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Could Silverstone actually host a GP with a reversed layout?

Yesterday’s news about Silverstone willing to host more than one F1 race by reversing its layout, made fans wondering about the possibility of racing backwards. Would it be doable?

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Could Silverstone actually host a GP with a reversed layout?
Fuente imagen: motorlat.com

To answer this rightful doubt, we have to consider that the original layout would still host races, so it couldn’t be drastically altered. Therefore kerbs, studied and placed to get cars go clockwise, should be at best redesigned to work both ways.
Same issues are findable regarding Armco crash barriers: put down to be 100% safe on the normal lap, a reversed layout would see drivers dangerously facing the safety crew gates all around the track.


But even assuming all those works could be done, Formula 1 has plenty of money after all, run-off areas and tech-pro barriers would require modifications as well.
In particular, Silverstone is an old-fashoned circuit, with unforgiving grass patches on the entry of many turns, preventing drivers from gaining cornering speed by going wide. This happens, for instance, approaching Copse, Stowe, or, with a strip of gravel, at Abbey. By reversing the lap, those would represent the corners’ exits, becoming death traps for drivers even slightly out of the racing line. Regarding (normal) Turn 1, a bump on the apex would dangerously upset the cars’ balance as well.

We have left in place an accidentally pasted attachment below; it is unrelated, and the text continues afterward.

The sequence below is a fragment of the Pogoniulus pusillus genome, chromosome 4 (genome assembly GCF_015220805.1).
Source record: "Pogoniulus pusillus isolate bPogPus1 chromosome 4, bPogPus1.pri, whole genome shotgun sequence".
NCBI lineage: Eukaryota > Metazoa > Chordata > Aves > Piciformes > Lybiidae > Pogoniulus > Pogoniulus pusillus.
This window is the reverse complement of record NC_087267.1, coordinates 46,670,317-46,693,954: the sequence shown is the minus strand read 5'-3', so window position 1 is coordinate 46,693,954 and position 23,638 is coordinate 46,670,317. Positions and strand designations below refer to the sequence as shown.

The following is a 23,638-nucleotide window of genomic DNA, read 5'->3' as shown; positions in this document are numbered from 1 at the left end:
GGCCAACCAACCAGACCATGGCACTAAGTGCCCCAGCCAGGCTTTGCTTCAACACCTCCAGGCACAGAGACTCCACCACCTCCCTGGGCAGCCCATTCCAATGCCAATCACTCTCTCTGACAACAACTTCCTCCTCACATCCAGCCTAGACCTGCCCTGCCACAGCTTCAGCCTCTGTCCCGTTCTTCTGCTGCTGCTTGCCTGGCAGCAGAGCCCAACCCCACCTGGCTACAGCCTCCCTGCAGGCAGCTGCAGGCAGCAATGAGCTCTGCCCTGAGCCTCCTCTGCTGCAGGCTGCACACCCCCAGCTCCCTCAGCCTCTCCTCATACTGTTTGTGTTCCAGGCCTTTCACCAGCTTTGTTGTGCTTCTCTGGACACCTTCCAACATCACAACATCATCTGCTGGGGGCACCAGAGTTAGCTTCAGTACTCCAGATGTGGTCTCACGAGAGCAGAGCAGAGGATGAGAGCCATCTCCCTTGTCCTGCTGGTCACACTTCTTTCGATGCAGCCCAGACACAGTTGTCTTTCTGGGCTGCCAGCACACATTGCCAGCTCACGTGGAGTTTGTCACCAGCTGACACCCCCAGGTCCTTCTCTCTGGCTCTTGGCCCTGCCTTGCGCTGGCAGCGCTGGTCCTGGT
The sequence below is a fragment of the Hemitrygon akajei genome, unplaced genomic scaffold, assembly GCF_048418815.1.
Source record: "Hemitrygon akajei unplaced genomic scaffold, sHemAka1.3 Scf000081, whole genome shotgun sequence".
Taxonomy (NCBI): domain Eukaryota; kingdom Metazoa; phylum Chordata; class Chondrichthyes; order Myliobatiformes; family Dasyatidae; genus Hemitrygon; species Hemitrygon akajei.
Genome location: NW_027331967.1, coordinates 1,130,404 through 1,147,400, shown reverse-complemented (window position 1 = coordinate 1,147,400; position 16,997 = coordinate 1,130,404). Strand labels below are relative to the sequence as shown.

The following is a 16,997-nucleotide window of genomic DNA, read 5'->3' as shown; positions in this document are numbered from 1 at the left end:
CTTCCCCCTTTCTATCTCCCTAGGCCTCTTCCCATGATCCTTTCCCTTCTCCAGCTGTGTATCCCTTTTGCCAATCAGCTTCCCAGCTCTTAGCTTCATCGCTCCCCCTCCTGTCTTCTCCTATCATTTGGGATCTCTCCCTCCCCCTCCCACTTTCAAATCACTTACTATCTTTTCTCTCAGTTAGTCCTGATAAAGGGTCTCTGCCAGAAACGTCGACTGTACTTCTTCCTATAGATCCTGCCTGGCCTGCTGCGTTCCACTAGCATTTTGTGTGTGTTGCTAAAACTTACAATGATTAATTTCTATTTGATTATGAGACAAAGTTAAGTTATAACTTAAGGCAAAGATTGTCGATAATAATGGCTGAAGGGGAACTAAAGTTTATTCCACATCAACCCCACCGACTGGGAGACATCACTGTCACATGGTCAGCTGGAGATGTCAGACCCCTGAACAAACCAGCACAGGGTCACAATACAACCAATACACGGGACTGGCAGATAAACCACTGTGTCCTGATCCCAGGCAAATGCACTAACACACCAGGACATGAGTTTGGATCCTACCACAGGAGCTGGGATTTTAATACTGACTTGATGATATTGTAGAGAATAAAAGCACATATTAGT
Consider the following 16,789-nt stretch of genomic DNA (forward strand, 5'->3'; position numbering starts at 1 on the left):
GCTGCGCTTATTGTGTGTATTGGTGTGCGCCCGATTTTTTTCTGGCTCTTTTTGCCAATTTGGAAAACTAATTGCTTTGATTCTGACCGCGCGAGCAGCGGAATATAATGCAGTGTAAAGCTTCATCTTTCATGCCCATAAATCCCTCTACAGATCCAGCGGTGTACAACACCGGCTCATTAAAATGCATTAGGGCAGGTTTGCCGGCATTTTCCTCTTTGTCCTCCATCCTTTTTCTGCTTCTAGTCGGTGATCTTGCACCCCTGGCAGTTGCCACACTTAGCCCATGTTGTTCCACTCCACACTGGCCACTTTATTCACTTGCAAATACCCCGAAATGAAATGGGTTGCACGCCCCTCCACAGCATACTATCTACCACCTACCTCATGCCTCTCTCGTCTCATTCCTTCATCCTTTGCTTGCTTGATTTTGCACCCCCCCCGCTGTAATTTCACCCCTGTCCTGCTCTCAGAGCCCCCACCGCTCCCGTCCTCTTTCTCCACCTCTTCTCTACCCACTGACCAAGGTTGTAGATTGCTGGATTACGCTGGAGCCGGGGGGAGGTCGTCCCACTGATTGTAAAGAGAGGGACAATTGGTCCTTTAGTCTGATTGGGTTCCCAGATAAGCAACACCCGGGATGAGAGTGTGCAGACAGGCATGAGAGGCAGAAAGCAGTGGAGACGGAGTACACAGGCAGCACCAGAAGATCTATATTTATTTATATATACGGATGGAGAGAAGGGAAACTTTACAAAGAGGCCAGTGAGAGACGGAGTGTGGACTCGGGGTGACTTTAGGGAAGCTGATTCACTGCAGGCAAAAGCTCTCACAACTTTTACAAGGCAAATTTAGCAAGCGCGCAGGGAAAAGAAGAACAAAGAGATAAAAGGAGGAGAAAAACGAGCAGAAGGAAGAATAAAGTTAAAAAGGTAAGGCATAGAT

Moreover, run-off areas should be redesigned on ‘new’ fast corners, such as Club, Stowe and Chapel, and some of the grandstands would have to be replaced as well.
On a racing prospective, overtake opportunities would be reduced to the minimum, with the now wide approach to Luffield representing the only clear door openable for attacking cars.


End of the day, such a Mario Kart-ish solution would for sure be something to have a look at, even just for the sake of curiosity, as the race could go down both to mayhem or boredom. But we have to look at the real world as well: why would Formula 1 invest so much money in a one-off event, when tens of other circuits around the world would pay millions to welcome the Circus on their facilities? Would Formula 1 risk spectators’, track-side workers’ and drivers’ life by rushing the renovation? Bare in mind that local organizers have worked on Zandvoort’s restoration for almost a full year and it has been quick for the sport’s standards.
So, no, probably we are not going to witness a backwards race at Silverstone anytime soon and, after all, there are good chances we won’t be missing anything epic.


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